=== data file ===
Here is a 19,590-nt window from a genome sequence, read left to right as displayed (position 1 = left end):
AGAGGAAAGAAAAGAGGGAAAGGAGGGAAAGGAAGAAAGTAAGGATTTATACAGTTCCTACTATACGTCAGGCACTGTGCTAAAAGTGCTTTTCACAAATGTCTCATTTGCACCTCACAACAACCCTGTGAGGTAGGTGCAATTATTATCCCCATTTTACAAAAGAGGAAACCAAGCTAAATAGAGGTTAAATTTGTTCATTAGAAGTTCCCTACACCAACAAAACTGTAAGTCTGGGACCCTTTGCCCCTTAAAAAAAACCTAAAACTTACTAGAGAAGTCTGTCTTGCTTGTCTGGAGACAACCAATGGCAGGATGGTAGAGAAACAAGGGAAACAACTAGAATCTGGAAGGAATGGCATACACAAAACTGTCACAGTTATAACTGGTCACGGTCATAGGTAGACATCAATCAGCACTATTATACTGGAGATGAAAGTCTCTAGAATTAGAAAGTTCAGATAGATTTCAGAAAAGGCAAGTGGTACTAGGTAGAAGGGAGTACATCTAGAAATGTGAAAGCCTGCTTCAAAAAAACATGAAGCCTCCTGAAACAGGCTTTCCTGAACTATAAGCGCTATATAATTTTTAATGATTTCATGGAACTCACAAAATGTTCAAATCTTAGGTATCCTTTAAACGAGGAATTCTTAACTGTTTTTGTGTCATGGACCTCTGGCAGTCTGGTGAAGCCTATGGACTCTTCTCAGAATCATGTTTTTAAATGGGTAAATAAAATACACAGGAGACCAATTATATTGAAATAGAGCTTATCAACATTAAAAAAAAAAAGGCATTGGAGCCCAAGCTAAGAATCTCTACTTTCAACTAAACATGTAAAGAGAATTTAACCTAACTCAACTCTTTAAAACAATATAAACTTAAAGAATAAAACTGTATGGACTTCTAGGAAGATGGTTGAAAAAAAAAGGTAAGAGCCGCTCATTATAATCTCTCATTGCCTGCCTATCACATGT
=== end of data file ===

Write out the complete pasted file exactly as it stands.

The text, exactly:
Here is a 19,590-nt window from a genome sequence, read left to right as displayed (position 1 = left end):
AGAGGAAAGAAAAGAGGGAAAGGAGGGAAAGGAAGAAAGTAAGGATTTATACAGTTCCTACTATACGTCAGGCACTGTGCTAAAAGTGCTTTTCACAAATGTCTCATTTGCACCTCACAACAACCCTGTGAGGTAGGTGCAATTATTATCCCCATTTTACAAAAGAGGAAACCAAGCTAAATAGAGGTTAAATTTGTTCATTAGAAGTTCCCTACACCAACAAAACTGTAAGTCTGGGACCCTTTGCCCCTTAAAAAAAACCTAAAACTTACTAGAGAAGTCTGTCTTGCTTGTCTGGAGACAACCAATGGCAGGATGGTAGAGAAACAAGGGAAACAACTAGAATCTGGAAGGAATGGCATACACAAAACTGTCACAGTTATAACTGGTCACGGTCATAGGTAGACATCAATCAGCACTATTATACTGGAGATGAAAGTCTCTAGAATTAGAAAGTTCAGATAGATTTCAGAAAAGGCAAGTGGTACTAGGTAGAAGGGAGTACATCTAGAAATGTGAAAGCCTGCTTCAAAAAAACATGAAGCCTCCTGAAACAGGCTTTCCTGAACTATAAGCGCTATATAATTTTTAATGATTTCATGGAACTCACAAAATGTTCAAATCTTAGGTATCCTTTAAACGAGGAATTCTTAACTGTTTTTGTGTCATGGACCTCTGGCAGTCTGGTGAAGCCTATGGACTCTTCTCAGAATCATGTTTTTAAATGGGTAAATAAAATACACAGGAGACCAATTATATTGAAATAGAGCTTATCAACATTAAAAAAAAAAAGGCATTGGAGCCCAAGCTAAGAATCTCTACTTTCAACTAAACATGTAAAGAGAATTTAACCTAACTCAACTCTTTAAAACAATATAAACTTAAAGAATAAAACTGTATGGACTTCTAGGAAGATGGTTGAAAAAAAAAGGTAAGAGCCGCTCATTATAATCTCTCATTGCCTGCCTATCACATGT